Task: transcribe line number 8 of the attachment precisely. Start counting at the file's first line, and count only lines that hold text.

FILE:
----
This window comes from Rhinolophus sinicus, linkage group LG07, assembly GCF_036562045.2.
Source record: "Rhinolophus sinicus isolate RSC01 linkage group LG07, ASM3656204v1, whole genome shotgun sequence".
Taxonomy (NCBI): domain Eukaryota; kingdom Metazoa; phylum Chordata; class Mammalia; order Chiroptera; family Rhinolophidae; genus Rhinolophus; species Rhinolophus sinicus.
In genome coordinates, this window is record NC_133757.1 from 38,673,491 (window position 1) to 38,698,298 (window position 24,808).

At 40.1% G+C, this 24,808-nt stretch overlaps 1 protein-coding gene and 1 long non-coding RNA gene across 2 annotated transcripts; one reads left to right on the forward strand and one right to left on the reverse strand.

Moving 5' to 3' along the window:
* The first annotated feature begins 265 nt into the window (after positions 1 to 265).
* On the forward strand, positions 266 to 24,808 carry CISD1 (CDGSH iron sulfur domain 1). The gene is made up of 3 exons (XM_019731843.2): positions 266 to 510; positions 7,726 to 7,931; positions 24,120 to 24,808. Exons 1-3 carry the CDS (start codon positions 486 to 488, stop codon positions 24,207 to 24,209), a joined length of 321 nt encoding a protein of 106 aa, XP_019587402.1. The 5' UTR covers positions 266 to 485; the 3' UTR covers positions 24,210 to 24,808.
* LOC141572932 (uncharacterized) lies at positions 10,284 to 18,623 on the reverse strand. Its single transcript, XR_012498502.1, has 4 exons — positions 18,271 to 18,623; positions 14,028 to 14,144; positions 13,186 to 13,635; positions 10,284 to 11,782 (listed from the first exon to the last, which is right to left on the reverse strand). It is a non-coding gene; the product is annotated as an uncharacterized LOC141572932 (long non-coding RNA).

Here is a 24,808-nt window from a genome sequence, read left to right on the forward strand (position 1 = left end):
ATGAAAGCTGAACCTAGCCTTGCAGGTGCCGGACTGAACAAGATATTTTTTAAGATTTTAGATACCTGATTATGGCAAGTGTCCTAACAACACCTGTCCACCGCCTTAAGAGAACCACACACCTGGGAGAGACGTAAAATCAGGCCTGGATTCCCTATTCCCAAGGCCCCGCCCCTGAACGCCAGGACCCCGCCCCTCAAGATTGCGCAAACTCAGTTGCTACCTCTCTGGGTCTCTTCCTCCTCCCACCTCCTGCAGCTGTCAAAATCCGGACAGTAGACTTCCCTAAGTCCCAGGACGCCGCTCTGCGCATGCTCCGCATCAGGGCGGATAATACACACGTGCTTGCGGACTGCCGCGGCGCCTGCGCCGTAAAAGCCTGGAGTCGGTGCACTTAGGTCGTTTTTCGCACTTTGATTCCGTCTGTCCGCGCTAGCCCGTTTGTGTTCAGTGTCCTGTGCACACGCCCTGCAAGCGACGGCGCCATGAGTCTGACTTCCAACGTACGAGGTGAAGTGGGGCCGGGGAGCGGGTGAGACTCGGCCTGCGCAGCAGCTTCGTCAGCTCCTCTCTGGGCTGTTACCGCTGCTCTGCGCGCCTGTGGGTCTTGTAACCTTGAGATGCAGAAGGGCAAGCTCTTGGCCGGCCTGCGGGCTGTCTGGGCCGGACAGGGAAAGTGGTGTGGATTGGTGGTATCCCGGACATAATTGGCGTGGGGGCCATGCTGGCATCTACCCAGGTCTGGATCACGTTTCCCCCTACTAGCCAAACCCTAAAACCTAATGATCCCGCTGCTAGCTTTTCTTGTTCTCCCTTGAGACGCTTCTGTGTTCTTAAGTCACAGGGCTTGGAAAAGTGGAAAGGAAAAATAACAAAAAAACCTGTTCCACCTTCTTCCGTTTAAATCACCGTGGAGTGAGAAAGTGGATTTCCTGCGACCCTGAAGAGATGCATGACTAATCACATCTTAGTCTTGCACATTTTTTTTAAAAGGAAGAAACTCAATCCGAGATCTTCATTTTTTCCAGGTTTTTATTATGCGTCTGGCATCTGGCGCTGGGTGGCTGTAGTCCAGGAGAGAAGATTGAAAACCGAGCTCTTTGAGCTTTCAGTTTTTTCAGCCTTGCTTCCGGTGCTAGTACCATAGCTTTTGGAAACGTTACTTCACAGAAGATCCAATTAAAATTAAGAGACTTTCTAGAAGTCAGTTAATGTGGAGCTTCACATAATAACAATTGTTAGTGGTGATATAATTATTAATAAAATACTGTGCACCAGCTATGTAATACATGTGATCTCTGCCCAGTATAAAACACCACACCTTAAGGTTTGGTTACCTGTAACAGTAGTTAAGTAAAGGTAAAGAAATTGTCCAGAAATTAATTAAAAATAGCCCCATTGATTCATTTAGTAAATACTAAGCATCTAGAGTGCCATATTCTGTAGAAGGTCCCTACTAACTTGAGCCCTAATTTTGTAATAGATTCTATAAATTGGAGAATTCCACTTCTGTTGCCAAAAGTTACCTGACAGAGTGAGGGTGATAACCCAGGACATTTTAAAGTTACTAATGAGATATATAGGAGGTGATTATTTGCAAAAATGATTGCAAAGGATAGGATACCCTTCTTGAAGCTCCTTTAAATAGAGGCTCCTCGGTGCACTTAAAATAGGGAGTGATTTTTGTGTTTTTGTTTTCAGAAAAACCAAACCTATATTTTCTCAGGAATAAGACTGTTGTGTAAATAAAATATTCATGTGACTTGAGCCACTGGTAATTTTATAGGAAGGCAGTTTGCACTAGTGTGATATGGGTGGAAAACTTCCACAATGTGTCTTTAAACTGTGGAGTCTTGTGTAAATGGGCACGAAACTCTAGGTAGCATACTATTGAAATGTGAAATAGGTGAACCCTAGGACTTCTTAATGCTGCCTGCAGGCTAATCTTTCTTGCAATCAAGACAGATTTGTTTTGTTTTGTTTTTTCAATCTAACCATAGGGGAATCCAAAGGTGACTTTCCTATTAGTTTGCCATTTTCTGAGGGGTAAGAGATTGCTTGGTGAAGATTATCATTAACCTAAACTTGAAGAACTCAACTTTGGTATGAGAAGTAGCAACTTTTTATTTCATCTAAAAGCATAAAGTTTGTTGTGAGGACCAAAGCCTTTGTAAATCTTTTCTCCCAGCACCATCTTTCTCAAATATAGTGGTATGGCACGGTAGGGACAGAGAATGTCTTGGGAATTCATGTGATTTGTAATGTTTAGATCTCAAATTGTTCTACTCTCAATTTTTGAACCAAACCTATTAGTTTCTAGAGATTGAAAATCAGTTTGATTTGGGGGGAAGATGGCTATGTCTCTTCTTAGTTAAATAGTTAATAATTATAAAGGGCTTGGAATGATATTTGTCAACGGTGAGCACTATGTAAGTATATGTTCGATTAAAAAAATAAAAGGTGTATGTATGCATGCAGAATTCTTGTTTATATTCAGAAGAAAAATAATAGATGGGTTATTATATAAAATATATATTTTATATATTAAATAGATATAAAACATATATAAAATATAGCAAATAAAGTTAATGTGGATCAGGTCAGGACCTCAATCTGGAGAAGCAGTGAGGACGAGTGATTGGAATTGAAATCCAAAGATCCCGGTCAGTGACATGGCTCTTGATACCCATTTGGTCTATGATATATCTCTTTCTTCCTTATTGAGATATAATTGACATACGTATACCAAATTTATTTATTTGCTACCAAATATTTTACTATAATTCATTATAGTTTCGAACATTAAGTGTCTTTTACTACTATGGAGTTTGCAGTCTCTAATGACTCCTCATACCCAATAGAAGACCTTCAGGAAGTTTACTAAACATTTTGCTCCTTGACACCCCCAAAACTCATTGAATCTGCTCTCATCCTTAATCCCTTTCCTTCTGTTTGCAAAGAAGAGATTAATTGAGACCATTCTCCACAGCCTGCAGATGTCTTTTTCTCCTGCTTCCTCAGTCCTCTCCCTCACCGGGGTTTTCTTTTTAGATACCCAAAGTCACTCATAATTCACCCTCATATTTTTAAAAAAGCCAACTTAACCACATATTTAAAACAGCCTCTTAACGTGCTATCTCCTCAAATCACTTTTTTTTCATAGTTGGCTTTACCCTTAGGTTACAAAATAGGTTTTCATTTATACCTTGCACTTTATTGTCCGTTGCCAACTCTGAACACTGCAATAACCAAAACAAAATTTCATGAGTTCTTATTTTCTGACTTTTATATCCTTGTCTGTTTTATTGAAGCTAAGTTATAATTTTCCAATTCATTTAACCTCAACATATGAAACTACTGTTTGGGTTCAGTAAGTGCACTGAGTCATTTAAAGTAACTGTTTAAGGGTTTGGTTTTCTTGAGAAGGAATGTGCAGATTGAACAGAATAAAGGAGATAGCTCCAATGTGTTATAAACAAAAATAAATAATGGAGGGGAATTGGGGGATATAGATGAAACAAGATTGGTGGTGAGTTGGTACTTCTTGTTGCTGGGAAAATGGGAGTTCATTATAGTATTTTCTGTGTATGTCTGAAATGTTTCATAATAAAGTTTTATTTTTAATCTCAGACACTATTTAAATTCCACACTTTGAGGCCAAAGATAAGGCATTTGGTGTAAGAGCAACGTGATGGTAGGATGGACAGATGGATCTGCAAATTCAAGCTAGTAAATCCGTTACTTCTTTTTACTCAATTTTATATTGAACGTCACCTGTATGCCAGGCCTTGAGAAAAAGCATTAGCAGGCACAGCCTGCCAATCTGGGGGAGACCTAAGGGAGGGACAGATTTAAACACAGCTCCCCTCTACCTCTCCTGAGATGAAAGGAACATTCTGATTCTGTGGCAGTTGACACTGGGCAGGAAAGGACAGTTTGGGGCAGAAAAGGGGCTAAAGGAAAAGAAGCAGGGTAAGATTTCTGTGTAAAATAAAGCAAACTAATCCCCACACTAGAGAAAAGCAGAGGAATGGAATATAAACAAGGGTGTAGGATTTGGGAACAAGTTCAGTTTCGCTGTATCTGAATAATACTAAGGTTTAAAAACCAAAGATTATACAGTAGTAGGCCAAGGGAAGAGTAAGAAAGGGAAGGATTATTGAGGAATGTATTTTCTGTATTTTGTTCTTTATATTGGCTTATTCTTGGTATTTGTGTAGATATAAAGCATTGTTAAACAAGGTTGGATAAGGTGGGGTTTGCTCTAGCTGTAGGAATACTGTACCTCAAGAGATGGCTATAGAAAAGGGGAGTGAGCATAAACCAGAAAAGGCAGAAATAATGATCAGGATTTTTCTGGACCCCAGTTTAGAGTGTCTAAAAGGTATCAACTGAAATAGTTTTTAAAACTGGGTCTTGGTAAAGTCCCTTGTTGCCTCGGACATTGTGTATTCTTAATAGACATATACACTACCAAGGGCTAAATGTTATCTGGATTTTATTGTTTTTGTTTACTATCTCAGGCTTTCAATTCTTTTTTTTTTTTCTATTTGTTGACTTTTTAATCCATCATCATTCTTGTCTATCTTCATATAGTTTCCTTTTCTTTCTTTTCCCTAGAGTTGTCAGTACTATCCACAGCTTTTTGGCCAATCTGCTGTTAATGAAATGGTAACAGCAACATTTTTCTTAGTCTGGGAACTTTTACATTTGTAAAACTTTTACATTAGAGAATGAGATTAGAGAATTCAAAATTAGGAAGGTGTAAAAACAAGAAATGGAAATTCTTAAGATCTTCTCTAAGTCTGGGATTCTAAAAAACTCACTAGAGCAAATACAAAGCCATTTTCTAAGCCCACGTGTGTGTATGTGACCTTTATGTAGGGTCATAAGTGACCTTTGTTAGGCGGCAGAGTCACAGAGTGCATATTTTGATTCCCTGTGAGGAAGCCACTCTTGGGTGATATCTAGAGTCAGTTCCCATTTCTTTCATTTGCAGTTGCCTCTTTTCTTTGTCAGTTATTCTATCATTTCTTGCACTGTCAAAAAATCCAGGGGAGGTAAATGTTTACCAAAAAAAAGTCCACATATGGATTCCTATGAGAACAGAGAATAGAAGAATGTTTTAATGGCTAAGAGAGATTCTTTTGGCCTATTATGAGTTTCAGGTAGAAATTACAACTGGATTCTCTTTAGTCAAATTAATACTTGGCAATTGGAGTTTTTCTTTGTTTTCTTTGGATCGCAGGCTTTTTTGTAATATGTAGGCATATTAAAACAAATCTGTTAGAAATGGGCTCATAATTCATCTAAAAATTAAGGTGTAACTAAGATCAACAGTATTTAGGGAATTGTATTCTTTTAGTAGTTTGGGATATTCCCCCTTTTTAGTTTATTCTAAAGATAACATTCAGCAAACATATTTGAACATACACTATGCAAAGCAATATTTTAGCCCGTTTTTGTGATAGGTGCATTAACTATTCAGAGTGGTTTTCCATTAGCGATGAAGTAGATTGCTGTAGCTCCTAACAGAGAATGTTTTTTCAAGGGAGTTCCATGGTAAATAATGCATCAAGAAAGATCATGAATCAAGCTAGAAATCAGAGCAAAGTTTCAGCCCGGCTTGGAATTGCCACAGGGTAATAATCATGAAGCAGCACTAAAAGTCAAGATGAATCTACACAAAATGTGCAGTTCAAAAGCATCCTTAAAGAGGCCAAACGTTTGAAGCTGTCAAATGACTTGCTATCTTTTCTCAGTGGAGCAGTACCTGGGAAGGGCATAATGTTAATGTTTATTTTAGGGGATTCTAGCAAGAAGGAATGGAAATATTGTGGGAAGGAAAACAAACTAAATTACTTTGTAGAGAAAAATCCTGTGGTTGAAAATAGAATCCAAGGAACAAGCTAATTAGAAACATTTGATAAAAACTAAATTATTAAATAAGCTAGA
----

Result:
* On the forward strand, positions 266 to 24,808 carry CISD1 (CDGSH iron sulfur domain 1). The gene is made up of 3 exons (XM_019731843.2): positions 266 to 510; positions 7,726 to 7,931; positions 24,120 to 24,808. Exons 1-3 carry the CDS (start codon positions 486 to 488, stop codon positions 24,207 to 24,209), a joined length of 321 nt encoding a protein of 106 aa, XP_019587402.1. The 5' UTR covers positions 266 to 485; the 3' UTR covers positions 24,210 to 24,808.